Posts Tagged ‘player’

Watch media files with VLC

Whilst Windows Media Player suffices for most video files, it’ll refuse to play some without installing numerous codecs. These codecs can cause slowdown, and some video types don’t have codecs that work with Media Player. Therefore, you’re going to need an alternative if you want to play some odd video files. VLC Media Player allows you to this, and best of all, free of charge.

Playing a .vob file in VLC

Playing a .vob file in VLC

When running the software you’ll be greeted¬† by a simple interface. VLC lacks the media library and such features that Media Player sports, but it seems to be intended for a slightly different purpose. Media is opened from the ‘Media’ menu, where you can then browse through your folders to find the file, folder, or disk that you want to play. You can even open media streams from a local network through the same menu.

The quality of the playback seemed to be pretty good; possibly better than Windows Media Player’s offering, but with no obvious differences between them. However, it’s difficult to judge since Media Player won’t play most of the files which VLC will, so I can’t compare. The interface, whilst not being the most attractive offering, is feature-rich and customisable if you’re willing to explore the menus and options within. I was very impressed with the various choices which are available; everything from audio output to network proxies can be set. This plethora of options lets you customise just about every detail of the software, allowing you to make it work exactly the way you want it to.

If you think of yourself as being one of those artsy types, you might not be impressed that VLC doesn’t, visually speaking, look quite right when compared to most of your other software. Luckily, like-minded people have come to the rescue by creating skins which can be downloaded from the VLC website. These can be downloaded and applied to your player to change the way it looks. You might want to consider the Media Player theme, which makes it look the same as Windows Media Player – the software you’re probably used to grappling with. Or, if you’re a fan of Apple’s brushed aluminium style, you might wish to opt for an iTunes or Quicktime lookalike. However, all these themes seem to take it upon themselves to hide the menus away, making them difficult to access, and unless I’m missing something, making some of them impossible to access until you revert to the default theme. This is fine if you just want to open files, but I like to have easy access to the menus at whim.

VLC is a smashing little bit of software for playing obscure video and audio files. It’s also very small in size and pretty lightweight, so it won’t be a drain on your hard-drive or system resources. You can download it from


More file formats for Windows 7

For a long time Windows has supported only a very small number of file formats; this is set to change. It looks like

With the inclusion of the .MOV file format, Windows users will no longer need to download Apple's Quicktime

With the inclusion of the .MOV file format, Windows users will no longer need to download Apple's Quicktime

the ususal practice of downloading codecs for other media file types or third-party software capable of playing particular file-types may come to an end in the next release of Windows – ‘Windows 7’.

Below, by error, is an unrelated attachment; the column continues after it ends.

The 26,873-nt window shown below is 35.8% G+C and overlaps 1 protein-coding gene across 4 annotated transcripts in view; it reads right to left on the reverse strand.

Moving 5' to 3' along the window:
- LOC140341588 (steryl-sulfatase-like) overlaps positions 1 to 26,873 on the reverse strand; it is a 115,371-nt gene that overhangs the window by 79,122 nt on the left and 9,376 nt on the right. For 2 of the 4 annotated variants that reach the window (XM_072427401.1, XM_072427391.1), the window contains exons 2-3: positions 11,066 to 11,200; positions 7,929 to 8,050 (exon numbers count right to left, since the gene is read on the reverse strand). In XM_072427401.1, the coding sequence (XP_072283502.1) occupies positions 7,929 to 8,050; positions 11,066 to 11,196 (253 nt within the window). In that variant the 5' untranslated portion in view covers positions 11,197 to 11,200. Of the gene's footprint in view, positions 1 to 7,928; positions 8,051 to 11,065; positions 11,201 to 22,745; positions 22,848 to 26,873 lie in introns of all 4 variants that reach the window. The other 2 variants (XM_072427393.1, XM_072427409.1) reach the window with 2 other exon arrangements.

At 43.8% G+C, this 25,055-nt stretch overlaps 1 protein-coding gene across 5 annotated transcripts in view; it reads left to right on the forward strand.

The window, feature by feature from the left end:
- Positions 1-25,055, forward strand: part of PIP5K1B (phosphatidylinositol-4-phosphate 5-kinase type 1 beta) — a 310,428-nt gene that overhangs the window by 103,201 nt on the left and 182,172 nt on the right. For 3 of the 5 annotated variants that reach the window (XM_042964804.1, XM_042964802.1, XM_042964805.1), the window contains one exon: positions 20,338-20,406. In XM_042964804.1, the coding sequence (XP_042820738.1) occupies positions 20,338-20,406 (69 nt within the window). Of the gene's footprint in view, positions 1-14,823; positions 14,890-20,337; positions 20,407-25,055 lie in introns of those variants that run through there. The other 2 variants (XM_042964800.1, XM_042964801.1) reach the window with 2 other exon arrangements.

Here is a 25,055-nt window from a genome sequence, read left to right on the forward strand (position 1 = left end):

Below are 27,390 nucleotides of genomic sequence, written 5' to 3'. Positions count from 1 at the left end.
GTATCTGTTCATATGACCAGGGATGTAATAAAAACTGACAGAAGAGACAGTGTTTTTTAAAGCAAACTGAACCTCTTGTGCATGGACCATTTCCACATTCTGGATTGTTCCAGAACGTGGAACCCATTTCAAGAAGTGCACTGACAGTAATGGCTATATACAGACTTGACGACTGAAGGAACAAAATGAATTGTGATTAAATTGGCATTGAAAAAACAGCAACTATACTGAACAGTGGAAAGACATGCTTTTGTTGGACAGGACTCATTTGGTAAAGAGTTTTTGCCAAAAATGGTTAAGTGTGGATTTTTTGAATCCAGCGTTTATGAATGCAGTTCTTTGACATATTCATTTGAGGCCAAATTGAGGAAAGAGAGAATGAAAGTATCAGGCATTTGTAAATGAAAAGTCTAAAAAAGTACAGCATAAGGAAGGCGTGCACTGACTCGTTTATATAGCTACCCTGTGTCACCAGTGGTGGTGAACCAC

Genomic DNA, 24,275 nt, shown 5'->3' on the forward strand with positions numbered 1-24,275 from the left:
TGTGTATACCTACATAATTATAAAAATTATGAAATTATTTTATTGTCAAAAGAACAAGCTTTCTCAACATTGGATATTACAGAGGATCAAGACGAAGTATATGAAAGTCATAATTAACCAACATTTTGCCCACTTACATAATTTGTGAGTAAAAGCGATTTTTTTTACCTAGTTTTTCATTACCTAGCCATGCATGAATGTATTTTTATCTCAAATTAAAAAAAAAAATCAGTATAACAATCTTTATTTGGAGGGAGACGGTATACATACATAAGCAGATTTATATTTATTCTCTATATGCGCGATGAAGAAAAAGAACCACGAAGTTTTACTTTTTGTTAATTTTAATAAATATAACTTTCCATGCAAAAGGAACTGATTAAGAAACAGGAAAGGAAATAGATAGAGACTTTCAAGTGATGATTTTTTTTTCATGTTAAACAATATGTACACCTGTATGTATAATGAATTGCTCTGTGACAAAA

The betas showed testers that Windows 7 is going to be able to play many more file types ‘out-of-the-box’, and that looks set to increase with the addition of the .MOV file-type. The announcement was tucked away on the Windows 7 Blog. The .MOV file-type, which is often used by digital cameras, is the primary file-type used by Apple’s Quicktime video player software; currently those who wish to play these files on Windows must download the Quicktime application from Apple.¬† Having the codec included in Windows would make the process of playing the files much quicker by bypassing the need to download other software. This may see an uptick in the use of Windows’ own Media Player software.

Adobe left the door unlocked

The past week or so has seen two critical security vulnerabilities surface in Adobe’s products. The first, discovered on the 20th February, is a vulnerability in the Adobe Reader software, used for reading PDF files by both home and business readers. Currently a malicious PDF document could run code on a computer which allows them access to the system. This vulnerability is currently ranked ‘Extremely critical’ by Secunia, the industry leader in security warnings.

Adobe Reader and Flash have both been affected by critical security vulnerabilities

Adobe Reader and Flash have both been affected by critical security vulnerabilities

Adobe Flash Player, another extremely popular and common product, was also found to have several major security issues. The alert for Flash Player was made just five days after Adobe Reader’s. However, this vulnerability is not deemed to be as dangerous since in order to be exploited the user must be physically using the computer. Nevertheless this could pose a risk in businesses, where a malicious user may exploit the vulnerability and gain access to personal information stored on the computer or network, even potentially gain privileges on the computer network in order to cause damage to the system or gain further access to sensitive information. This set of vulnerabilities creates a list of four currently unpatched and critical issues which affect Flash Player 9 and 10, Flash CS3 and CS4, as well as Adobe’s relatively new AIR product.

It is advised that users do not open PDF files from sources they do not trust. Some also suggest that alternatives are used in the place of Adobe’s Reader application – such as Foxit. Fixes for the issues are not expected until 11th March.